In our final week together, spare moments were spent trying to get our heads around pancreatic cancer, what it was doing and what to expect next. My wife was brilliant at finding out the important information.

The Pancreatic Cancer UK website was a useful source of some of this information: http://www.pancreaticcancer.org.uk/. They have a booklet for people who have been recently diagnosed which includes questions that it’s useful to ask doctors. It says it’s also useful for family. You can print it out or request a hard copy: http://www.pancreaticcancer.org.uk/information-and-support/just-diagnosed/booklet-for-newly-diagnosed-patients/. They also have a support line for people affected by pancreatic cancer run by Specialist Nurses. The email address is support@pancreaticcancer.org.uk. The phone service is available Monday to Friday 10am to 4pm and the number is 0808 801 0707. It looks like it’s a callback service. Here’s a link to the info about the support line: http://www.pancreaticcancer.org.uk/information-and-support/we-can-help/support-line/.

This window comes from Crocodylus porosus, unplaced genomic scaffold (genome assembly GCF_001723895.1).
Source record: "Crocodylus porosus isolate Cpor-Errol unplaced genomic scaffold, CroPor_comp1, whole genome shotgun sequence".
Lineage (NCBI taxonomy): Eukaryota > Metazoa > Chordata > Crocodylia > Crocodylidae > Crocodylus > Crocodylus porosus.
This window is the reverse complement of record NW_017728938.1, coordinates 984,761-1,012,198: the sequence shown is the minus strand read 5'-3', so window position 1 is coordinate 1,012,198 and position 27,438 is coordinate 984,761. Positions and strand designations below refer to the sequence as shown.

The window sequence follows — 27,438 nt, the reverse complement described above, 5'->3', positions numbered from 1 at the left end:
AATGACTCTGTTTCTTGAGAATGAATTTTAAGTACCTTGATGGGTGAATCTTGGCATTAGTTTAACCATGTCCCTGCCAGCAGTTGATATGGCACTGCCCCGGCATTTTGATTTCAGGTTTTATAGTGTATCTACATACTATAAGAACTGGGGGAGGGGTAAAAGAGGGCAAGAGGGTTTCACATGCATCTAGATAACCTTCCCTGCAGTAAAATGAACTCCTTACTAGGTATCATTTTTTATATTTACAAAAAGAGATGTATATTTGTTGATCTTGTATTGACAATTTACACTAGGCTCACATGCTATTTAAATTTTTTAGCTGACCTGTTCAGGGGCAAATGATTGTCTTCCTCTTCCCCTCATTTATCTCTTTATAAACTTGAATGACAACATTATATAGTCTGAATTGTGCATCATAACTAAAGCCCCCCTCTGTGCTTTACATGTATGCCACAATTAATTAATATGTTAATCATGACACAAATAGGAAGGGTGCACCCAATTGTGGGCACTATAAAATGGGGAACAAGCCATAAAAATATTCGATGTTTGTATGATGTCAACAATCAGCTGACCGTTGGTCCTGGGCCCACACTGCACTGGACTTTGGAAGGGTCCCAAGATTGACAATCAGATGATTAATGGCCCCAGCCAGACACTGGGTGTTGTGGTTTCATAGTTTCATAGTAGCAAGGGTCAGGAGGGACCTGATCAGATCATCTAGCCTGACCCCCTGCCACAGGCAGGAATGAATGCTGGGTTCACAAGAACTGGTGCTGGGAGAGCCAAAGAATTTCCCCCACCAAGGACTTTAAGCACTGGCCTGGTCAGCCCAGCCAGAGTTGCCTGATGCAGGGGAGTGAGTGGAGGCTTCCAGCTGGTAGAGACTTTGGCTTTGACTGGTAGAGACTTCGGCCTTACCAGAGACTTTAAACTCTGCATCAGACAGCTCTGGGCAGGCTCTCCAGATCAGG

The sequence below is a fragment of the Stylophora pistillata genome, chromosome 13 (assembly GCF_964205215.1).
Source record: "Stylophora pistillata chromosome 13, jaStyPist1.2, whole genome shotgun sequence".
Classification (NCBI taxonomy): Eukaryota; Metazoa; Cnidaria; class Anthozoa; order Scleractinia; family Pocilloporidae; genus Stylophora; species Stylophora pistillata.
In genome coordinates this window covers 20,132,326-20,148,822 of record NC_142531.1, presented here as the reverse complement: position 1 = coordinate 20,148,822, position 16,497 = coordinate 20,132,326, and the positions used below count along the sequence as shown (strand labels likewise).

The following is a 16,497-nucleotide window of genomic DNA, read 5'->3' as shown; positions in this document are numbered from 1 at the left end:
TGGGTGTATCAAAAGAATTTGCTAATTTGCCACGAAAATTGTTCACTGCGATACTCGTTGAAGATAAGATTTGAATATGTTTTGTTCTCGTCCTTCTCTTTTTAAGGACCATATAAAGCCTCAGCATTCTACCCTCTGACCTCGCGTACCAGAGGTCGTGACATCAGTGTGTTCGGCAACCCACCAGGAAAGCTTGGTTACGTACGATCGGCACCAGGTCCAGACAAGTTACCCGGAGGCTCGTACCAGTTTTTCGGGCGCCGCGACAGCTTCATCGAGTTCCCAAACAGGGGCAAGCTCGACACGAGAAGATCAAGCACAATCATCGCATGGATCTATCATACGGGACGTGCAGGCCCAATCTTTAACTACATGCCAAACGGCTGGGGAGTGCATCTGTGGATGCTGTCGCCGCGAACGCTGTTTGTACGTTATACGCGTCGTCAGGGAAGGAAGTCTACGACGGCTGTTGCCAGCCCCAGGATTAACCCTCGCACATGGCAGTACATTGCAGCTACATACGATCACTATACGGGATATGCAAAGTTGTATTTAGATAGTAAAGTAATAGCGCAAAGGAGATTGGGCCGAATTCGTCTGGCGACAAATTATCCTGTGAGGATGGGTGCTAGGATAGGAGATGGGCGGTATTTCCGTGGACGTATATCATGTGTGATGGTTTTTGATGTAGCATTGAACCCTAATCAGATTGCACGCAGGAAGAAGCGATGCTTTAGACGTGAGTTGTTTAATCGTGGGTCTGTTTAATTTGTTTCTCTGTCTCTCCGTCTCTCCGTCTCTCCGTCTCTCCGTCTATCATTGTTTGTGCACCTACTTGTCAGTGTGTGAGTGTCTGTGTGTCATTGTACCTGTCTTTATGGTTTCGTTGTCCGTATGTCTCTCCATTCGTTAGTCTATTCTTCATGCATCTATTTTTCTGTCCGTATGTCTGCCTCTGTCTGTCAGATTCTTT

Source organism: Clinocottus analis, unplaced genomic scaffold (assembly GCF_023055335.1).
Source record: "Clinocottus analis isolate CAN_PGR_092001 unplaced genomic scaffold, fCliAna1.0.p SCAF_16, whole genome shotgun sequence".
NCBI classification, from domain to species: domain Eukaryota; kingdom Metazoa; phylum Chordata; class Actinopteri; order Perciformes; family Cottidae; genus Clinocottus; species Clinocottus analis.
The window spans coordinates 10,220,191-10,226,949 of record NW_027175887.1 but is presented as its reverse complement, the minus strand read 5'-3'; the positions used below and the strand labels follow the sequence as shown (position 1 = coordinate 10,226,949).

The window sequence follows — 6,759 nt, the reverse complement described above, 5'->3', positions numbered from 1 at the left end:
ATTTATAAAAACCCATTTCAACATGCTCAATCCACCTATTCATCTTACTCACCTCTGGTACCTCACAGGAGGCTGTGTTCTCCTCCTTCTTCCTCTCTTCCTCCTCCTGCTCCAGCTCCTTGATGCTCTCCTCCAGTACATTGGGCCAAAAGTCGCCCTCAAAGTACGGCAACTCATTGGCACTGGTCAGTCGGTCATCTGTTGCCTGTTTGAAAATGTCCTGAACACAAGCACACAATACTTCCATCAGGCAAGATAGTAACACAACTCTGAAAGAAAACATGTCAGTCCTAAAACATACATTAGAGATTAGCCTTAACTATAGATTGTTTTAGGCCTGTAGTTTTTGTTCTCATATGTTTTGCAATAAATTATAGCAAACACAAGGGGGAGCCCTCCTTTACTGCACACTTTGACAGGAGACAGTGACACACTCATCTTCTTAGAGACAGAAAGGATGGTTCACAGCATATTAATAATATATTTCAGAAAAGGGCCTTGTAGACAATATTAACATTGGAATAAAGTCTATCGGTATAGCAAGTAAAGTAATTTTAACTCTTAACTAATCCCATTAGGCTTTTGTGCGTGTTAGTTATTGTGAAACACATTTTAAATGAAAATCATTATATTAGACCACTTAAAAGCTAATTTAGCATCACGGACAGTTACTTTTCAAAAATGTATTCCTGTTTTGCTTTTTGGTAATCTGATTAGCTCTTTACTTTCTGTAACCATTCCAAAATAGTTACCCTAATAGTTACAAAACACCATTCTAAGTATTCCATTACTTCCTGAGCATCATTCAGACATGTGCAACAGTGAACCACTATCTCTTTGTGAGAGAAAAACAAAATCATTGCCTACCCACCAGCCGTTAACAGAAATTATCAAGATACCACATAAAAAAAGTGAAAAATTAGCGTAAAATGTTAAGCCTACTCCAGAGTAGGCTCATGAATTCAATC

The other main charity for this disease is Pancreatic Cancer Action: https://pancreaticcanceraction.org/ Their focus seems to be more on encouraging greater awareness of the disease and pushing for earlier diagnosis.

My wife also found this site, which was incredibly helpful as the end neared: dyingmatters.org/page/being-someone-when-they-die. It’s not the kind of information that most healthcare professionals seem to give but it makes such a difference to know what to expect in those final few days and moments.

It was so difficult, reflecting on the fact that my Dad had never smoked and rarely drank alcohol and yet had been hit by cancer even still. By strange coincidence, this article came out around this time and Cancer Research UK quickly gave a good response on their blog: